Federal legislation aimed at tackling the nation’s soaring childhood obesity rate through changes to school meals and nutrition and wellness programs has met with mixed results.
An examination of Pennsylvania’s response to the Child Nutrition and Women, Infants, and Children (WIC) Reauthorization Act of 2004, one of the most comprehensive state responses, found improvements to the nutritional quality of foods offered à la carte in conjunction with school meal programs. However, multiple weaknesses remain. Consistent wellness policy implementation steps were not followed, and there was inadequate statewide enforcement. Despite this, Pennsylvania can offer lessons for other states in moving forward with programs to promote good nutrition and wellness.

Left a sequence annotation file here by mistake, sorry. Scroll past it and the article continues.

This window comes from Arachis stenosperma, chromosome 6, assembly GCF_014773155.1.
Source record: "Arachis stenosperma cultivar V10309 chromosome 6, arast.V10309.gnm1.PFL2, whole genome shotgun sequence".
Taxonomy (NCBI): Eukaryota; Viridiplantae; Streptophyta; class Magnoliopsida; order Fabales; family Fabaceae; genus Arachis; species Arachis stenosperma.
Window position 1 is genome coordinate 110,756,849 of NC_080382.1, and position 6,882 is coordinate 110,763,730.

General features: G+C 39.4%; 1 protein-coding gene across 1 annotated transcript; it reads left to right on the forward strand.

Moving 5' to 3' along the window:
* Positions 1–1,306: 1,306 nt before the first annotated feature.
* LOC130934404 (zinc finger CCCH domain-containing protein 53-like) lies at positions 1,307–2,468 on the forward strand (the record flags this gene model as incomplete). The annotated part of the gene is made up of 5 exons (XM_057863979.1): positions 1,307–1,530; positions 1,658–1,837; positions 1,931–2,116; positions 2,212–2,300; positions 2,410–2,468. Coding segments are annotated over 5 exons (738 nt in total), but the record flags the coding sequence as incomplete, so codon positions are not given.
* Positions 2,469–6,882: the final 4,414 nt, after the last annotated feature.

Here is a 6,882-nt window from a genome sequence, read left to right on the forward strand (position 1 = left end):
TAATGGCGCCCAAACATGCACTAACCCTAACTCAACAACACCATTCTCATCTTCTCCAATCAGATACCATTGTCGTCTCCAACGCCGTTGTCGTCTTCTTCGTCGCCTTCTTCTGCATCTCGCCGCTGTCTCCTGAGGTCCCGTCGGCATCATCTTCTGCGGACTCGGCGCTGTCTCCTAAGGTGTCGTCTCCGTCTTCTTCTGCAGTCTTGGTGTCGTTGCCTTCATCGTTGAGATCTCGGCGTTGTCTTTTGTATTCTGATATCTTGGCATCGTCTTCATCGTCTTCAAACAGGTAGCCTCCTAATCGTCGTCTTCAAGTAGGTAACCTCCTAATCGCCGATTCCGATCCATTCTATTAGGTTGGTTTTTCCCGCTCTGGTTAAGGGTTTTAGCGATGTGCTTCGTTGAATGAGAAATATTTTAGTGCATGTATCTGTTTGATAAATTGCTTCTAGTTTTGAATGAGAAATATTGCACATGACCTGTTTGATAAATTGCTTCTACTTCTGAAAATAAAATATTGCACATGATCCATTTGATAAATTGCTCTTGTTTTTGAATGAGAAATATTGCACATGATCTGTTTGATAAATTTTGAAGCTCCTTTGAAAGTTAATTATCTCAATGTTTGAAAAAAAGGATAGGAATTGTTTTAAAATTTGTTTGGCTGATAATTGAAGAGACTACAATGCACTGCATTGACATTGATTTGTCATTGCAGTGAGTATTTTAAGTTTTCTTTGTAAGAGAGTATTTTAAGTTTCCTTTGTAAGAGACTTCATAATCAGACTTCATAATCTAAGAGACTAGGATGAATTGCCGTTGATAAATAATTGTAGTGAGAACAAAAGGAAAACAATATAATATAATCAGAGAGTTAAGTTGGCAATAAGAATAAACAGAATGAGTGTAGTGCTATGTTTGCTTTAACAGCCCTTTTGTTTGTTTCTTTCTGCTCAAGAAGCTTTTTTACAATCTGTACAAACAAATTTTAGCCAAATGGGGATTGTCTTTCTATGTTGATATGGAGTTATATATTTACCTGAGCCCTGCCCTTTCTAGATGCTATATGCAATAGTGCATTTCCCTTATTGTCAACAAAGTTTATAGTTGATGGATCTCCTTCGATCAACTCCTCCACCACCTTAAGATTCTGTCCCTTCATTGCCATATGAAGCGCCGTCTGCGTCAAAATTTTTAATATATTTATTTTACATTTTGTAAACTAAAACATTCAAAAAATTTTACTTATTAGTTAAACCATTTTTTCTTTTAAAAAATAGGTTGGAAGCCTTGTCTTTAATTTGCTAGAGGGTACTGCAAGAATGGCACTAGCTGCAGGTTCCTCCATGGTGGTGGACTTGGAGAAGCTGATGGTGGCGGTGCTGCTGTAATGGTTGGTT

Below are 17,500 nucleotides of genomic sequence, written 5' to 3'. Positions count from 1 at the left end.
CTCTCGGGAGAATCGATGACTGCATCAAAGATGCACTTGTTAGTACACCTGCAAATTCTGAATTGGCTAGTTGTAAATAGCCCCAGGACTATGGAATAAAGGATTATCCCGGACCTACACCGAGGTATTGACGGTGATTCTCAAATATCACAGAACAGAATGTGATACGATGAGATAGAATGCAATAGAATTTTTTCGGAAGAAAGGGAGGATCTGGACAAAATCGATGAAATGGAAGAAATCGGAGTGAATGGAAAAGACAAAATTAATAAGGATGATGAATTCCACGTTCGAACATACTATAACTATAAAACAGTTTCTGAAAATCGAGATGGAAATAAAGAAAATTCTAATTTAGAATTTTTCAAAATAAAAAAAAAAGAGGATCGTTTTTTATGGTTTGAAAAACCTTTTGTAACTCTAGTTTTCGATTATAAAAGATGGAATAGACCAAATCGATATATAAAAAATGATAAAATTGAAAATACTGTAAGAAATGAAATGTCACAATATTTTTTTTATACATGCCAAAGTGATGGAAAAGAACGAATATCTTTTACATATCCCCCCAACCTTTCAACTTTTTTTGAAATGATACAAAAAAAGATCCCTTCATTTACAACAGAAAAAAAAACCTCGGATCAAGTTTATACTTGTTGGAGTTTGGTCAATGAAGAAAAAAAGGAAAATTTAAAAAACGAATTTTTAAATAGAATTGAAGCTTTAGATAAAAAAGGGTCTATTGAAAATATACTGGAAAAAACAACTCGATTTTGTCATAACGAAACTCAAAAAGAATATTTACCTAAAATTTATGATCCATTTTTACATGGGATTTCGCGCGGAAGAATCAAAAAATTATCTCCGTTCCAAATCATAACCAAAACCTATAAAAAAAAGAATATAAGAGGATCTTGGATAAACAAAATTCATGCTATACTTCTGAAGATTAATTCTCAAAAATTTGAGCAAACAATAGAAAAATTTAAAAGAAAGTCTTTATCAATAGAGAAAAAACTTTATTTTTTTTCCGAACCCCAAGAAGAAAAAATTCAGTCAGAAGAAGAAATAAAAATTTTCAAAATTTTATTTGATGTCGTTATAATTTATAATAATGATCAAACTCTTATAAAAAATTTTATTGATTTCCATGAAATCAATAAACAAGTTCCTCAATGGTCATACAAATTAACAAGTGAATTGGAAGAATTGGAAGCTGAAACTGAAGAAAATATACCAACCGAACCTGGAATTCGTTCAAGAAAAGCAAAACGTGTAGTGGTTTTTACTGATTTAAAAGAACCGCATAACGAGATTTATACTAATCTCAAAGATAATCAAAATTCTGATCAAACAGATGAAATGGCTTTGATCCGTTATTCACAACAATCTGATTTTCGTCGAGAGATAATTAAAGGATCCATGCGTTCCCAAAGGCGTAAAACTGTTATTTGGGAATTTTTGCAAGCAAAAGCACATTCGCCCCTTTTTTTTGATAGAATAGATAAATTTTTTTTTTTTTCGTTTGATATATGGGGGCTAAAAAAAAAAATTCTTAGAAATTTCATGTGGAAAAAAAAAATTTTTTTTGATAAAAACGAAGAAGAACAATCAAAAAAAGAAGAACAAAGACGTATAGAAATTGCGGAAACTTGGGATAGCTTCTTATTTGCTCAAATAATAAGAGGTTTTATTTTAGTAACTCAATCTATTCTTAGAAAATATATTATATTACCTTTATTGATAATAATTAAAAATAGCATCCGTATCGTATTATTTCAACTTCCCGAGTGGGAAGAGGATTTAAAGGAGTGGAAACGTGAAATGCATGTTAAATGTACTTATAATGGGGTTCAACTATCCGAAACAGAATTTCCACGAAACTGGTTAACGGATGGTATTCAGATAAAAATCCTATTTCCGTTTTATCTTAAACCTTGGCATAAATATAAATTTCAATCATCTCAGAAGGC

- 1. Reducing Childhood Obesity Through Policy Change
- 2. The Economics of Childhood Obesity
- 3. Personal Responsibility and Obesity
- 4. Childhood Obesity
- 5. Predicting Support for Restricting Food Marketing to Youth
- 6. Are 'Competitive Foods' Sold at School Making Our Children Fat?
- 7. 'Competitive' Food and Beverage Policies
- 8. Lessons from Pennsylvania's Mixed Response to Federal School Wellness Law
- 9. Barriers to Obesity Prevention in Head Start
- 10. Policy Solutions to the 'Grocery Gap'
- 11. Federal Food Policy and Childhood Obesity